An “all of the above” approach is likely needed to increase Maine's renewable energy portfolio to 80% by 2040 and a goal of 100% by 2050, and thereby cut greenhouse gas emissions by 45% by 2040 and at least 80% by 2050.
That was the essence of a discussion about possible pathways to a fossil fuel free economy, and about whether the approach is reasonable, achievable and economical.
The discussion was hosted this morning by E2Tech in a webinar called “Blueprint for a Zero Carbon Economy: Achieving Maine's Climate Goals.”
A panel of experts agreed that achieving the emissions reductions goals of the Maine Climate Council hinges on dramatically reducing reliance on fossil fuels, not just for home heating, but in all sectors of the Maine economy. It relies on a large-scale shift from fossil fuels to an expanded electricity grid powered mainly by new renewables.
Panelists laid out what is needed in terms of investment and structure, including solar, wind, energy storage development.
The Maine Climate Council was created last year by Gov. Janet Mills’ administration. The council is responsible for helping the state meet goals for cutting greenhouse gas emissions, boosting renewable energy use, and making the Maine economy carbon-neutral.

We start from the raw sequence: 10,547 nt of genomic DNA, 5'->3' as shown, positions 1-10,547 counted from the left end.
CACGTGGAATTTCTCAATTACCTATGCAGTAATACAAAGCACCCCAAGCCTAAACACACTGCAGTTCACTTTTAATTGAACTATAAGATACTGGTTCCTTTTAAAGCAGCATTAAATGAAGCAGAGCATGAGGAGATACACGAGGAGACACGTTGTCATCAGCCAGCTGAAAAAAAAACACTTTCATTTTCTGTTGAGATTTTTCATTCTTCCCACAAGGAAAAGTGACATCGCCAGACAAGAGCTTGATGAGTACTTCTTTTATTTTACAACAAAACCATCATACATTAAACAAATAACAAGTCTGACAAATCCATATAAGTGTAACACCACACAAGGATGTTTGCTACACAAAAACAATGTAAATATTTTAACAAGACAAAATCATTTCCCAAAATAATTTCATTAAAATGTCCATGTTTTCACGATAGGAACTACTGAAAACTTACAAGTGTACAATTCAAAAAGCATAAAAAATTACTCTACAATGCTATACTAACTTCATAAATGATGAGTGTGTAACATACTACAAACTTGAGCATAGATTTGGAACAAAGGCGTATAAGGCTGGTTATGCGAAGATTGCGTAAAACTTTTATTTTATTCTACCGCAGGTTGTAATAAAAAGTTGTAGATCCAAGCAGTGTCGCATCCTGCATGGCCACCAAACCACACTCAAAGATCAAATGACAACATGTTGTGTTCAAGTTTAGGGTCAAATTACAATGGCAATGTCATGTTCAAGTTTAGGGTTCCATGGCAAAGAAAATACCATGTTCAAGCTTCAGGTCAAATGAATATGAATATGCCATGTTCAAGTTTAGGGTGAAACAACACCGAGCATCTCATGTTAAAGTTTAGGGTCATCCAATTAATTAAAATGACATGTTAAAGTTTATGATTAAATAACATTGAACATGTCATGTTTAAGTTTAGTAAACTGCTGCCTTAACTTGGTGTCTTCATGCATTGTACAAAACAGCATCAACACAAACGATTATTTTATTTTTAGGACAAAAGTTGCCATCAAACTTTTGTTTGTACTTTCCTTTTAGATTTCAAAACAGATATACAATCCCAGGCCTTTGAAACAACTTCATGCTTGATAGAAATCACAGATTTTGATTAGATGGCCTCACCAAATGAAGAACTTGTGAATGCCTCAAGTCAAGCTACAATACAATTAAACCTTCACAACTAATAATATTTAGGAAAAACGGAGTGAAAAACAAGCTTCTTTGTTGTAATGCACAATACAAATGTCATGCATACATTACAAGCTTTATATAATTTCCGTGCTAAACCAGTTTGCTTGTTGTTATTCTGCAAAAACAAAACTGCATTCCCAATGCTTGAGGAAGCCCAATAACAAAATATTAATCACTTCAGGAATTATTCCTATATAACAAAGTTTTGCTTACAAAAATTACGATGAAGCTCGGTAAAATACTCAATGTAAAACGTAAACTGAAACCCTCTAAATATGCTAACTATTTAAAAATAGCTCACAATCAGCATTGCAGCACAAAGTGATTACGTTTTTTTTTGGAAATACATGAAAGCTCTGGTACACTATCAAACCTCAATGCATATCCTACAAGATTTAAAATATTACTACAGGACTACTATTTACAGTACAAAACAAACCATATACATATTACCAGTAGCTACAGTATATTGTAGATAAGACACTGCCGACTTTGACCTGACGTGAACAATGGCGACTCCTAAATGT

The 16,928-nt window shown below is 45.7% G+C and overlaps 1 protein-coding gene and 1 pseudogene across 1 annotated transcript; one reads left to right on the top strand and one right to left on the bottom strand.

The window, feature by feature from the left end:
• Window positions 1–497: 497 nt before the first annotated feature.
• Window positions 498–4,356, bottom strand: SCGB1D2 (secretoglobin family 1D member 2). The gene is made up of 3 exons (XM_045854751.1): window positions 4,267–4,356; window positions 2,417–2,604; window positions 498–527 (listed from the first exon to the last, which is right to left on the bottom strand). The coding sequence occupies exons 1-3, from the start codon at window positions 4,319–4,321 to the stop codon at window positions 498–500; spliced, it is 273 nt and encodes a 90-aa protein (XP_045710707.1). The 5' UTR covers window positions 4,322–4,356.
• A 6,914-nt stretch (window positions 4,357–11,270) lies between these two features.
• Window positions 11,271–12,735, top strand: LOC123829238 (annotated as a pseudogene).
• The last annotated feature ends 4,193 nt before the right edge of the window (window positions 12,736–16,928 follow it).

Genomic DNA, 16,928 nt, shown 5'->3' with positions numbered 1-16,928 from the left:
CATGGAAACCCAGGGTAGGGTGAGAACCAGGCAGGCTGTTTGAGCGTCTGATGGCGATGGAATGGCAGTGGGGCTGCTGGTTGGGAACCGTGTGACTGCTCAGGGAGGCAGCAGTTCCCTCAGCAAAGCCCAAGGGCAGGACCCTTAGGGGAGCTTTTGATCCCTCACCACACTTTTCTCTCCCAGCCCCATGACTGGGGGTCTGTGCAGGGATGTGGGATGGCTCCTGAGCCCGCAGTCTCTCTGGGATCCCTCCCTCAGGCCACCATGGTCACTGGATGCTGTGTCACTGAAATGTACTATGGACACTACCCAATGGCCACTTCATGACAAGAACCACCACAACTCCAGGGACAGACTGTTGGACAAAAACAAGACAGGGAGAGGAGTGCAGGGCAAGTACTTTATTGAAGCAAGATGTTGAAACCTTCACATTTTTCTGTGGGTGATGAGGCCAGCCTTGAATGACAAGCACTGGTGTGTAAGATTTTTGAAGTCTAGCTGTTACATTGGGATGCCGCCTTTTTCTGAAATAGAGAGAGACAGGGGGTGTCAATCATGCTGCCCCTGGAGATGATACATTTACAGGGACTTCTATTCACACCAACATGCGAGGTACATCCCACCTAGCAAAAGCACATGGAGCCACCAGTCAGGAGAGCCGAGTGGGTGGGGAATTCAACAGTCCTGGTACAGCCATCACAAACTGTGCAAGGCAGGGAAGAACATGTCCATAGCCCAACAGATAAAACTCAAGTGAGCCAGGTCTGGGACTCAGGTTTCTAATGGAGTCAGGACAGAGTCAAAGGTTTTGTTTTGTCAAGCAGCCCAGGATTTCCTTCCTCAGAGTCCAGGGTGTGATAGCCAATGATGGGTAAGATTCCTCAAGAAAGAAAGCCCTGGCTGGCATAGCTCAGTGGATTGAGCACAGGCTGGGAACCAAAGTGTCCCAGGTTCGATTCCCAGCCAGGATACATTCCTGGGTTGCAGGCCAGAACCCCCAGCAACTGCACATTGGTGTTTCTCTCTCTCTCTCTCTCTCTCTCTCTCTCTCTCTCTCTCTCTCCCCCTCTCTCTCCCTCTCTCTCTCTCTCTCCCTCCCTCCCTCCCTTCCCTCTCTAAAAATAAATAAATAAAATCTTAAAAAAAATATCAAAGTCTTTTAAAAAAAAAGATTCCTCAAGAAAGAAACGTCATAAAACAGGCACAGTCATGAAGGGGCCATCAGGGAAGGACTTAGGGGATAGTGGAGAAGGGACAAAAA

Richard Silkman, CEO of Competitive Energy Services in Portland, has drafted a plan to achieve 100% renewable energy and zero carbon emissions by 2050, without jeopardizing the health and vitality of Maine’s economy.
Silkman discussed a concept called “beneficial electrification” that would decarbonize electrical generation through a build-out of renewable generation systems combined with large-scale battery storage systems, along with commensurate expansion of the transmission and distribution grid.
Eliminating CO2 emissions means converting all energy use to electricity, he said.
In northern climates especially, peak and total energy loads are driven by heating demand, he noted.
“Heating becomes a very important factor in looking at electrification,” he noted.